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Shell faces huge risks and potential rewards with an Arctic adventure

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Shell has been given the green light to drill in the Arctic but as well as the opportunity for huge rewards, the inhospitable region brings huge risks

By Ben Marlow: 18 Aug 2015

In James Cameron’s epic science fiction film Avatar, humans travel to the moon Pandora in search of a highly valuable mineral that will help save the Earth from an energy crisis, and ultimately from extinction.

To extract the mineral, the explorers must destroy the lush tropical rainforest that envelopes Pandora, and ultimately the homes of the native Na’vi people.

It’s a sacrifice Parker Selfridge, the greedy head of The Resources Development Administration is willing to make, but ultimately the humans are defeated and sent packing. The name of the mineral they fail to get their hands on? Unobtainium.

Perhaps Avatar should become compulsory viewing in the training classes at Royal Dutch Shell because it is a sobering reminder of the huge risks, as well as potential financial, environmental and human costs associated with trying to explore in hard-to-reach territories.

The Anglo-Dutch oil giant has just been granted the last permit it needs to drill for possible reserves in the Arctic, Earth’s equivalent of Pandora.

The US Bureau of Safety and Environmental Enforcement, the offshore regulator, has awarded Shell a permit to drill into rocks in the Chukchi Sea off the north-west coast of Alaska.

The licence allows its Polar Pioneer rig to begin drilling down to the ice-cold, murky depths of about 8,000ft below the seabed where black gold is thought to be hiding in vast quantities.

It is a hugely significant event for Shell. The explorer has spent 10 years and $7bn (£4.5bn) on its ambitious plans to unlock the region’s riches. Yet it hasn’t been able to complete a single well during that time and has suffered several big setbacks. The biggest came in 2012 when its Kulluk drilling rig ran aground as it was being towed back to port, forcing it to suspend operations.

The regulator’s decision to aloow further drilling is hugely controversial among environmental campaign groups for obvious reasons – the Arctic is the planet’s last pristine area, 5.5m sq miles of almost untouched wilderness. Greenpeace and Friends of the Earth are concerned, not unfairly, that it could be tainted by another major ecological disaster along the lines of Exxon Valdez or Deepwater Horizon.

Shell chief executive Ben van Beurden claims the decision to push ahead with exploration was one he took with a heavy heart. The Dutchman went on a “personal journey” before proceeding, he recently told the BBC.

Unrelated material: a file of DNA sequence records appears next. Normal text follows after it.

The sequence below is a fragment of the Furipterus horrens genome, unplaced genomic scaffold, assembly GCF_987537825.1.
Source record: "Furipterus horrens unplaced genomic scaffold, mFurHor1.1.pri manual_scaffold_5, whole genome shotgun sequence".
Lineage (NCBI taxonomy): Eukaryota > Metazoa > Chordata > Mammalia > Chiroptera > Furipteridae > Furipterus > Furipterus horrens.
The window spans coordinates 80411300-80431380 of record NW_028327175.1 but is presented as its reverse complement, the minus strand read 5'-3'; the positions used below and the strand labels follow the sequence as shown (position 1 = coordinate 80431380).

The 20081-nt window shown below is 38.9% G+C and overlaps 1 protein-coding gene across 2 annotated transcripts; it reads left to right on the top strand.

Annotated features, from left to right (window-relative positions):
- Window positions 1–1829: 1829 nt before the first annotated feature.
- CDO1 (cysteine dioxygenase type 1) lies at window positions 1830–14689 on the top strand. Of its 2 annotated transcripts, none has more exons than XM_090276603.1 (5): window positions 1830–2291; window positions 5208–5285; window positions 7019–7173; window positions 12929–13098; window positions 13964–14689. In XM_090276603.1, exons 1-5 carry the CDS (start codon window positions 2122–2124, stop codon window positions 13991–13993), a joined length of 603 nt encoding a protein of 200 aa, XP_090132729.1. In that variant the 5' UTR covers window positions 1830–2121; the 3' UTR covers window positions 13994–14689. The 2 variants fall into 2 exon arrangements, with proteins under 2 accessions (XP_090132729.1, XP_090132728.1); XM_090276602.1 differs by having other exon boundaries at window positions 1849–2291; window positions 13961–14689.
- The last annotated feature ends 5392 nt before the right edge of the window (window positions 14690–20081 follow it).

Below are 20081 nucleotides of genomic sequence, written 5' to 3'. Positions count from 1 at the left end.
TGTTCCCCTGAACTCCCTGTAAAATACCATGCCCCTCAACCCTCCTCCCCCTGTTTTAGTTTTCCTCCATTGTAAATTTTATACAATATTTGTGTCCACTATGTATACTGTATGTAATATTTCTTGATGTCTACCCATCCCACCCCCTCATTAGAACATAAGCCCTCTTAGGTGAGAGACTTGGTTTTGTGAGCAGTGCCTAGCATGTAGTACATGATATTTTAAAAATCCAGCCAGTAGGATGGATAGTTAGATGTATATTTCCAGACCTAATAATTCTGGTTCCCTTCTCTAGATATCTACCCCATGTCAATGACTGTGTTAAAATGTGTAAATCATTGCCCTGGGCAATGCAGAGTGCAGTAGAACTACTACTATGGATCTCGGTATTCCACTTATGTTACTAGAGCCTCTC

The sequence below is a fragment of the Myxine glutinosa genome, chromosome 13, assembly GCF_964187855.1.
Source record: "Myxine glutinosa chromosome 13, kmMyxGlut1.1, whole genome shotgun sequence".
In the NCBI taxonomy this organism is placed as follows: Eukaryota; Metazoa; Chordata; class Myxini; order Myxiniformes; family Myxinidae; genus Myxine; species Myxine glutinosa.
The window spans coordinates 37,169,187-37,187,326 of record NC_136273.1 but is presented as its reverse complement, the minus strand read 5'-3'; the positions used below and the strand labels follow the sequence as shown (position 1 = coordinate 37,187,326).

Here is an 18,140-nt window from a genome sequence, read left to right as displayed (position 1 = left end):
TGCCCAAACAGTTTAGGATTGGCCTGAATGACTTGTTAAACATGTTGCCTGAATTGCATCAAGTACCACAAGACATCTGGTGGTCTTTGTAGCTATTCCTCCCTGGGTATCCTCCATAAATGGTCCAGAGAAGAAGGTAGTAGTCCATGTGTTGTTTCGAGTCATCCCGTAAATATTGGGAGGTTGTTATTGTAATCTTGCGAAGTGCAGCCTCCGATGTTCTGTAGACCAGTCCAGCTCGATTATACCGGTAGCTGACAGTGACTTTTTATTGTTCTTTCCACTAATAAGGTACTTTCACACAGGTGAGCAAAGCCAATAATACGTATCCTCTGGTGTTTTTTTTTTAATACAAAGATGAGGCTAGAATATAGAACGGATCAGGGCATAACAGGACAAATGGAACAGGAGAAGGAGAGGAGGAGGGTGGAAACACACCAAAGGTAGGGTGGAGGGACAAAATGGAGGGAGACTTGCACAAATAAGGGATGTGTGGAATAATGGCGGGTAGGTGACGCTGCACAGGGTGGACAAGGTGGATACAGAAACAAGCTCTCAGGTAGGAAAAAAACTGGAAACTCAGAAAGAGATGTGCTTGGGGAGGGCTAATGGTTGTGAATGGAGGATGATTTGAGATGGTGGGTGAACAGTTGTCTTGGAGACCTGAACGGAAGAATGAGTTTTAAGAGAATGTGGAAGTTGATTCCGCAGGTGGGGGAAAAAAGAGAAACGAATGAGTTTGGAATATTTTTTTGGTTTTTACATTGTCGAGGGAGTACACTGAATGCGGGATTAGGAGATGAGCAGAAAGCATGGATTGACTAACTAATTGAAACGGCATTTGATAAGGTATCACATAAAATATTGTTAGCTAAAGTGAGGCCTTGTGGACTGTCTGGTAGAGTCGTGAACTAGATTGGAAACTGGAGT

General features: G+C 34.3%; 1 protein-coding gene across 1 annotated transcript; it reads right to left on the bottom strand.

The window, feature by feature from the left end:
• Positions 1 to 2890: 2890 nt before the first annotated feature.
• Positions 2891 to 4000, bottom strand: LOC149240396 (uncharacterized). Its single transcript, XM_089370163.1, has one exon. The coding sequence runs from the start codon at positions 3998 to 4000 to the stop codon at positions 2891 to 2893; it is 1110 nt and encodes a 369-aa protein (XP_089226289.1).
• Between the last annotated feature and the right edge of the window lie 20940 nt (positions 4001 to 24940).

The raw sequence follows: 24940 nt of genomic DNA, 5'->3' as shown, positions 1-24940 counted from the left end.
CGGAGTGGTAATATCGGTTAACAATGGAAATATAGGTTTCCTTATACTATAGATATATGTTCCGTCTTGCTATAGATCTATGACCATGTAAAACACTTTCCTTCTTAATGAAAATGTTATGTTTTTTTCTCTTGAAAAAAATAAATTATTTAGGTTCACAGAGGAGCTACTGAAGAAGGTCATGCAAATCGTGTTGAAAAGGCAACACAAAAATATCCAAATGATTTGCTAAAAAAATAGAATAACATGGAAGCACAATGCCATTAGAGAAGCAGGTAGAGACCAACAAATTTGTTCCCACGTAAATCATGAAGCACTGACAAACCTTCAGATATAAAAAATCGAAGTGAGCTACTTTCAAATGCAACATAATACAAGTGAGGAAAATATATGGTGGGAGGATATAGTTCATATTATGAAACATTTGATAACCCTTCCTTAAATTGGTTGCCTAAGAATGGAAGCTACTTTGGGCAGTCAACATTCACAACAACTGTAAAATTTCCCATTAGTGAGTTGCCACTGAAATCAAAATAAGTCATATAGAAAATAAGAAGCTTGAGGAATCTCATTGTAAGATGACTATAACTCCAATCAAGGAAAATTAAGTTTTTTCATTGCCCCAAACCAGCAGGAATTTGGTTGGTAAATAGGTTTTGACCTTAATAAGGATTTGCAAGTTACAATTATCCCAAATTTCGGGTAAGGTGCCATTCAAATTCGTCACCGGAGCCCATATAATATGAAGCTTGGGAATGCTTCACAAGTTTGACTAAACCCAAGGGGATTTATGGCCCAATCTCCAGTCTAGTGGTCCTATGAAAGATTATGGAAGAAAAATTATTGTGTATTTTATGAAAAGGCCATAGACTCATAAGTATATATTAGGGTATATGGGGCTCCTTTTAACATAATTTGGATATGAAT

Despite the soul-searching, Shell’s boss has clearly concluded that the potential financial gains outweigh the environmental risks. Like the prospectors of the 1500s who spent decades scouring South America for the fabled lost city of El Dorado, today’s explorers have been lured to the region by the promise of exploiting the world’s last remaining untapped giant oil reserves.

The numbers are eye-watering. The US Geological Survey estimates that as much as a fifth of the world’s undiscovered yet recoverable oil and up to a third of its natural gas reserves lie hidden beneath the ice.

This includes 90bn barrels of oil, more than all the known reserves of Nigeria, Kazakhstan and Mexico combined, and enough to supply the world for three years at current consumption rates, or to supply America for 12.

The Burger prospect, where Shell is drilling, is estimated to hold 4.3bn barrels of recoverable oil, though some senior industry sources believe Shell thinks it could extract up to 30bn barrels from neighbouring fields, a figure that would be enormous, surpassing the world’s biggest finds such as Prudhoe Bay and comparable with the Middle East’s largest fields.

Tellingly, few other oil giants have followed Shell to the Arctic but, if its endeavours are successful, the company will trigger a modern day oil rush, the like of which has probably never been seen.

However, it is a massive if. Drilling in the Arctic truly is final frontier stuff. Conditions are so inhospitable that drilling is confined to three months of summer when the waters are ice free and storms less severe.

The nearest coastguard station with equipment for responding to a spill is more than 1,000 miles away and existing clean-up technology, which has been designed for more temperate waters, would struggle to be effective against a spill in slushy seas or where the oil is disappearing under the ice, critics say.

There are huge financial risks too. Some experts calculate that for Shell’s efforts to be viable it would need to uncover 10bn barrels and for oil prices to be above $100 a barrel. Other estimates are less conservative but $70 is about as low as anyone thinks it can go before the cost of production is no longer being met.

For the foreseeable future that looks like a huge challenge. Prices are currently hovering just below $50 a barrel and the International Energy Agency believes a supply “glut” will keep prices suppressed for years; OPEC thinks they won’t rebound for at least a decade. Shell rightly points out that it will take at least that long for the company to get anything out of the seabed, perhaps until the 2030s.

Time may be on Shell’s side but it also allows plenty of opportunity for mishaps, with some experts warning that Arctic drilling is so dangerous that it is easy to imagine disaster striking on a grander scale than BP’s Gulf of Mexico spill, which has so far cost the company more than $50bn.

Could the Arctic prove to be van Beurden’s real-life Pandora?

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